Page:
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At the risk of drawing myself into this debate, I would state that I disagree with the idea that Christians cannot claim to be doing harm in the name of their religion - because essentially, it is not the religion giving the justification in any case, it is the person finding the justification through the religion themselves. I hate to use such as extreme example, but one can hardly forget that the KKK were a group of Christian extremists, and if you would like more references, Wikipedia has an entire article dedicated to Christian extremism. The actions of these groups and individuals do not mean that the Christian scriptures encourage or reward their behaviour, or that all Christians have these views (I know this is not related to the point you are making, but I think it is important to state), simply that that is how they interpreted it. It is all about personal interpretation and personal ethics - the problem, indeed, is not even limited to religion. How many examples have there been throughout history of scientists performing deeply unethical experiments and research to 'further the cause of science'? Simply put, the issue is universal, and to say that Christians are exempt is, I am afraid, absurd; given a way, any extremist with an unethical agenda will be able to justify their actions; this does not diminish the value of others of their kind, be they good Muslims or good Christians or whatever. When religions can be interpreted so many different way, the voice of one member cannot be said to speak for the people.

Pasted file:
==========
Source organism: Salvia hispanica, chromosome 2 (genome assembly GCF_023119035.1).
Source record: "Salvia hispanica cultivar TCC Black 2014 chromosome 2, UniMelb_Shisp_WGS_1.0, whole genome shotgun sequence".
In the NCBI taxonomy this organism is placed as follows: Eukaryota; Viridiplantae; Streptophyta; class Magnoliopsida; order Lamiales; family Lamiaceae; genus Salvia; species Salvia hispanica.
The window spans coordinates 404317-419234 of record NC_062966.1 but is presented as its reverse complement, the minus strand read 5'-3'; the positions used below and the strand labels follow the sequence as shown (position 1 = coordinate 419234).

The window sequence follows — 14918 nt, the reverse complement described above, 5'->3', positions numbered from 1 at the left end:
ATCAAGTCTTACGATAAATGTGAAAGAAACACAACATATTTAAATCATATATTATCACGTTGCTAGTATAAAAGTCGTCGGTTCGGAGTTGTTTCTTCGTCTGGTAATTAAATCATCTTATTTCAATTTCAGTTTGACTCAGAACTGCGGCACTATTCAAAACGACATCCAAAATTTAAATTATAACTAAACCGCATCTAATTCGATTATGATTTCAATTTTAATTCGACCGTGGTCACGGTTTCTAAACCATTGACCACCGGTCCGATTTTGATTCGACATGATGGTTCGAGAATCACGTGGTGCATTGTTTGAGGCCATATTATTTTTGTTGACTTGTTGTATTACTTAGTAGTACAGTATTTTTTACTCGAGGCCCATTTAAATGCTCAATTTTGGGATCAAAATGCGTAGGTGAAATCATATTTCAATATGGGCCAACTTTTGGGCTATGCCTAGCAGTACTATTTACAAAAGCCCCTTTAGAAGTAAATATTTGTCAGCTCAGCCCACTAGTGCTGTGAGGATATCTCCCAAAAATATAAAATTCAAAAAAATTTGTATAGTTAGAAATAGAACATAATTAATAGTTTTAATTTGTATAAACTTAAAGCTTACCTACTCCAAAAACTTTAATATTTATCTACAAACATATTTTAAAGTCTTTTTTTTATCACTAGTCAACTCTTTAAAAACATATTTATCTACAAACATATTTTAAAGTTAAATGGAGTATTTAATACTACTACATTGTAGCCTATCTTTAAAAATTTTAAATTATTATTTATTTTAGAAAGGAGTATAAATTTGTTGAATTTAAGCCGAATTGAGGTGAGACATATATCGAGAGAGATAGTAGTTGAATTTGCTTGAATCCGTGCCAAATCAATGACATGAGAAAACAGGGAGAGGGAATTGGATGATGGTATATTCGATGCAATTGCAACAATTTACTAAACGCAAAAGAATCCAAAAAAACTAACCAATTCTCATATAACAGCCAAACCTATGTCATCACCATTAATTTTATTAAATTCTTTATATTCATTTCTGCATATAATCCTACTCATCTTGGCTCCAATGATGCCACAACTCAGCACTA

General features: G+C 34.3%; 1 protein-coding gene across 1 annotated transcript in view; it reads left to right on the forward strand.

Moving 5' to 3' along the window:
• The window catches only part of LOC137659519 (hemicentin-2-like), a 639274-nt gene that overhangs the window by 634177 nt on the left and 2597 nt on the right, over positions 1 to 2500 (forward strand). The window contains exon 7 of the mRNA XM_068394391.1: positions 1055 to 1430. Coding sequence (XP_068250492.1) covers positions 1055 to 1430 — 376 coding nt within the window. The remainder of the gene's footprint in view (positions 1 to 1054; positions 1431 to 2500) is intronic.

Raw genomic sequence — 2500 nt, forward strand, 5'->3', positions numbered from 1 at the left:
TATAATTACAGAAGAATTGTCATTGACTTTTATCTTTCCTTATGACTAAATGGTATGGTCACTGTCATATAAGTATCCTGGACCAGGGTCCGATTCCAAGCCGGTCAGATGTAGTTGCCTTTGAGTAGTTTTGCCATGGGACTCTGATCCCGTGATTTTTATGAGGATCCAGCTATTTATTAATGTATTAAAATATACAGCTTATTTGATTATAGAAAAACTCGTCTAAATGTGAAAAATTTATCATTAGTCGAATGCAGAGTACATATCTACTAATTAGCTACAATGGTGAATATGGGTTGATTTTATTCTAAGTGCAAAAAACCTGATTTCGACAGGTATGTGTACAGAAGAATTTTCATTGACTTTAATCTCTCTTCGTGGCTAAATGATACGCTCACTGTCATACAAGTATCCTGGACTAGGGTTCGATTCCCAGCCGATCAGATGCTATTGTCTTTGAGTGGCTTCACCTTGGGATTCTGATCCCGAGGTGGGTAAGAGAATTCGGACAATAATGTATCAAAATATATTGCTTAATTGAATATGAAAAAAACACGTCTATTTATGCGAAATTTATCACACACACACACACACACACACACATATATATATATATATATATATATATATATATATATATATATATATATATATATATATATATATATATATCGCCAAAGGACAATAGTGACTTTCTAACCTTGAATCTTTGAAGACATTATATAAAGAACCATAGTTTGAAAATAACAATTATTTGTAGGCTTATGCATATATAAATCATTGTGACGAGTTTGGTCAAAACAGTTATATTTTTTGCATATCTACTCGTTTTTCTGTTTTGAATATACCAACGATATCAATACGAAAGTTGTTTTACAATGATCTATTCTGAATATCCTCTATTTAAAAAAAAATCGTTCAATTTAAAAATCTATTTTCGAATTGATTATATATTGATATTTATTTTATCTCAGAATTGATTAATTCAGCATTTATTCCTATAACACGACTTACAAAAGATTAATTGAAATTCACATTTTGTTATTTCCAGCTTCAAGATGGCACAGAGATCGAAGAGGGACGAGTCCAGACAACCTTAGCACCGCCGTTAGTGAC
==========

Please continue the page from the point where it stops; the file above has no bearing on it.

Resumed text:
Edited by Rubrica